From the UC Blogosphere...
If you're rearing monarchs or offering them a “way station” of nectar-producing flowers in your yard, there's...
Sometimes the unexpected happens. Take the case of the female praying mantis delivered to the Bohart Museum of Entomology,...
Southern California's iconic palm trees are now threatened by another invasive species, the South American palm weevil, reported Mark Muckenfuss in the Riverside Press Enterprise.
Mark Hoddle, UC Cooperative Extension specialist based at UC Riverside, has been monitoring the pest south of the border and recently visited Tijuana to assess the infestation.
"We found about 130 dead Canary Island palms," Hoddle said. "It's been devastating in Tijuana."
On the way back to Riverside, he stopped in Chula Vista, where he noticed dead palm trees.
“I thought, ‘What the heck?' and yeah, it was there, too,” he said. “It was basically an accidental discovery.”
Hoddle recently reported in California Agriculture journal on the successful eradication of a different invasive beetle attacking palm trees in Laguna Beach, the red palm weevil. The cost of the eradication was more than $1 million.
In the Press Enterprise article it said the South American palm weevil is susceptible to insecticides and pheromone traps. If the beetle's presence in a palm is determined quickly, the tree can be saved.
Hoddle said he is concerned about the scope of the South American palm weevil infestation in Southern California.
"My personal feeling is we might be on the verge of a crisis now," Hoddle said in a press release issued by UC Riverside. "The big problem is we don't know how far the weevil has spread. We really need help from the public in tracking its spread."
Hoddle and other experts will speak at a symposium tomorrow about the weevil at Sweetwater Regional County Park in Bonita, Calif.
Marek Borowiec's world revolves around myrmecology, the scientific study of ants. Borowiec, who received his doctorate in...
Help for the Home Gardener from the Help Desk of the
UC Master Gardener Program of Contra Costa County
Client Request: I have several eucalyptus trees on my property. They shed a lot of leaves. I'd like to use the leaves for mulch and possibly compost, but when I research these uses, I get confusing and/or contrary guidance. My request: Can I use eucalyptus leaves/cuttings as mulch and/or compost in the home garden?
Help Desk Response: We understand your frustration with the information you're finding on the use of eucalyptus leaves as mulch. In doing the research on your question, I too, found a lot of conflicting information. The Master Gardener Program is under the umbrella of the University of California so the information that follows is all based upon scientific research.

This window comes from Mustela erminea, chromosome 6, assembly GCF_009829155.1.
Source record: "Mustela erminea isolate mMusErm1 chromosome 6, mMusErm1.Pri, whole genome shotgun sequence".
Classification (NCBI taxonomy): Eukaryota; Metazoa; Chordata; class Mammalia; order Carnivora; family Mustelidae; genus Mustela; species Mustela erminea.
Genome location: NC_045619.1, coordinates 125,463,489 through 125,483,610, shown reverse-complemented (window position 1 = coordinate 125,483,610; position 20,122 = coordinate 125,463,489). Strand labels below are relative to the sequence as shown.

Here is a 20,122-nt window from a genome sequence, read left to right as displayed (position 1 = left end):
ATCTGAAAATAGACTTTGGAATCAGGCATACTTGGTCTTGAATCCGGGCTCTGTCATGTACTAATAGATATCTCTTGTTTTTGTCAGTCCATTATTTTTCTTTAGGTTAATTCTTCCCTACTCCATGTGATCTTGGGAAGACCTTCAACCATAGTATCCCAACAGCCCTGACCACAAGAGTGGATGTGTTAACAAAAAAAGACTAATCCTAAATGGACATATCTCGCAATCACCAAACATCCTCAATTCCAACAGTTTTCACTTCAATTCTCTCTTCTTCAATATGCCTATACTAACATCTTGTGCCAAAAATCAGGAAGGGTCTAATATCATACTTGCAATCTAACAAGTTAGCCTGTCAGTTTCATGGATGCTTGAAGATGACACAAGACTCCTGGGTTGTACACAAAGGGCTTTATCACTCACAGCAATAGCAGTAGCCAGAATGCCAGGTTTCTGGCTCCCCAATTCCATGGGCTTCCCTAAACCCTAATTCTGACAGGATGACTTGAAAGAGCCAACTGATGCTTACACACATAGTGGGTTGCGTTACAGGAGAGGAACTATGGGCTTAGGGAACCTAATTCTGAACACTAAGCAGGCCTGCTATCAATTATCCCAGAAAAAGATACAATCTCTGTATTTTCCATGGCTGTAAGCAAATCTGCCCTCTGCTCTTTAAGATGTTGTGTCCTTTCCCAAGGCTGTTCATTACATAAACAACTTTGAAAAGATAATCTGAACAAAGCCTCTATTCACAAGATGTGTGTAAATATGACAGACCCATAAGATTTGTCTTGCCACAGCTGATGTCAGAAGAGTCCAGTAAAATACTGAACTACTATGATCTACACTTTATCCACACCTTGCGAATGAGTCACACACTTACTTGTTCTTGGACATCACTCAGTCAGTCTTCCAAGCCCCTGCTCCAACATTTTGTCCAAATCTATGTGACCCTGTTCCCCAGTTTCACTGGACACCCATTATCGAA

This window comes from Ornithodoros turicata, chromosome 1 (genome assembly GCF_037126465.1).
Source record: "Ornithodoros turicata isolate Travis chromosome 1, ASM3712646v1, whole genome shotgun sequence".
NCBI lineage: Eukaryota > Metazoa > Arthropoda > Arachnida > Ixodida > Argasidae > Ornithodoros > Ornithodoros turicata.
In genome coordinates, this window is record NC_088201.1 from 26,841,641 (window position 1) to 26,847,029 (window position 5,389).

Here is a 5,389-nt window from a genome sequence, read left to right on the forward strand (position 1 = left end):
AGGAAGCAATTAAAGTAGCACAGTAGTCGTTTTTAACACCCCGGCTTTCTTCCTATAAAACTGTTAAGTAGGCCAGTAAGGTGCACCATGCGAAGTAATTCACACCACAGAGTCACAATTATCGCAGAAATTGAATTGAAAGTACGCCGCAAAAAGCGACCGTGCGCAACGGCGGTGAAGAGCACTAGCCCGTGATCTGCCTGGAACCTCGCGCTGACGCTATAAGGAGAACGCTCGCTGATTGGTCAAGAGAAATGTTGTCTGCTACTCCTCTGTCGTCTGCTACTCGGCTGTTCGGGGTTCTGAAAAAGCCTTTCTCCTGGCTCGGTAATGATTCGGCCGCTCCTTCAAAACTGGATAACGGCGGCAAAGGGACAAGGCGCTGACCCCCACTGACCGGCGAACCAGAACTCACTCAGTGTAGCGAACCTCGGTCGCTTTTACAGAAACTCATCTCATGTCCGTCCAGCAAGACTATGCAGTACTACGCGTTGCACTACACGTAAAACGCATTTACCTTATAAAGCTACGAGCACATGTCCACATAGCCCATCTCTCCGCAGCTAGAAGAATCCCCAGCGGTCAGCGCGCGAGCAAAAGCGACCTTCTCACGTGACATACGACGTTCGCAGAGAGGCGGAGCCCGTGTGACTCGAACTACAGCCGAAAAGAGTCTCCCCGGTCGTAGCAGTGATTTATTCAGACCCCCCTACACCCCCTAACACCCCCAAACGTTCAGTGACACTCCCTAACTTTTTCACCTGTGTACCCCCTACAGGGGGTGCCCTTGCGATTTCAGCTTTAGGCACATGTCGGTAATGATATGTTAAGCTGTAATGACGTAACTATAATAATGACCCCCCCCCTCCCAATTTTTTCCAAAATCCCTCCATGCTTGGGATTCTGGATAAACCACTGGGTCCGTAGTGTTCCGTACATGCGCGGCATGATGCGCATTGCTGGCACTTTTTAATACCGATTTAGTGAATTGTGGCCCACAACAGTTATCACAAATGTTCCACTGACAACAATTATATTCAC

While it is true that eucalyptus leaves do have some toxicity, the research shows that well composted eucalyptus leaves pose no problem when used as a mulch or when mixed at appropriate quantities into a growing medium. The research also concluded that fresh eucalyptus leaves were shown to be a good weed suppressant when applied to a depth of 4 inches (10cm).
Following are two articles by James Downer & Ben Faber on the subject of eucalyptus mulch and eucalyptus compost.
The University of California research concluded that, when handled properly, eucalyptus is safe for use in compost (i.e., incorporated into the growing medium). The toxicity of the eucalyptus are rendered harmless by the composting process, especially if you are working a hot compost pile. (See http://vric.ucdavis.edu/pdf/compost_rapidcompost.pdf)
When composting eucalyptus, the leaves are considered green plant material and will constitute the nitrogen part of the composting process. To effectively use eucalyptus clippings or leaves, you will want to mix them thoroughly with carbon-based materials such as newspaper, cardboard or other dry leaves or plant material.
The University researchers suggest, if you still have concerns, that you consider composting eucalyptus in a separate hot compost pile, keeping the pile well moistened and turning it often to keep the mix hot over a longer period of time.
Once the eucalyptus is well composted you can do a germination test to test for toxicity by using the compost as a medium to start 10-12 fast growing seeds such as radishes. If a majority of the seeds germinate, the eucalyptus toxicity can be considered neutralized by the composting process.
If you want to use fresh eucalyptus leaves in your landscape, the conclusion suggests to favor using them on the woody landscape plants in the home garden setting.
I hope this gives you the information you were looking for and sets your mind at ease.
Help Desk of the UC Master Gardener Program of Contra Costa County (BHD)
Note: The UC Master Gardeners Program of Contra Costa's Help Desk is available year-round to answer your gardening questions. Except for a few holidays, we're open every week, Monday through Thursday for walk-ins from 9:00 am to Noon at 75 Santa Barbara Road, 2d Floor, Pleasant Hill, CA 94523. We can also be reached via telephone: (925) 646-6586, email: firstname.lastname@example.org, or on the web at http://ccmg.ucanr.edu/Ask_Us/ MGCC Blogs can be found at http://ccmg.ucanr.edu/HortCoCo/ You can also subscribe to the Blog (http://ucanr.edu/blogs/CCMGBlog/).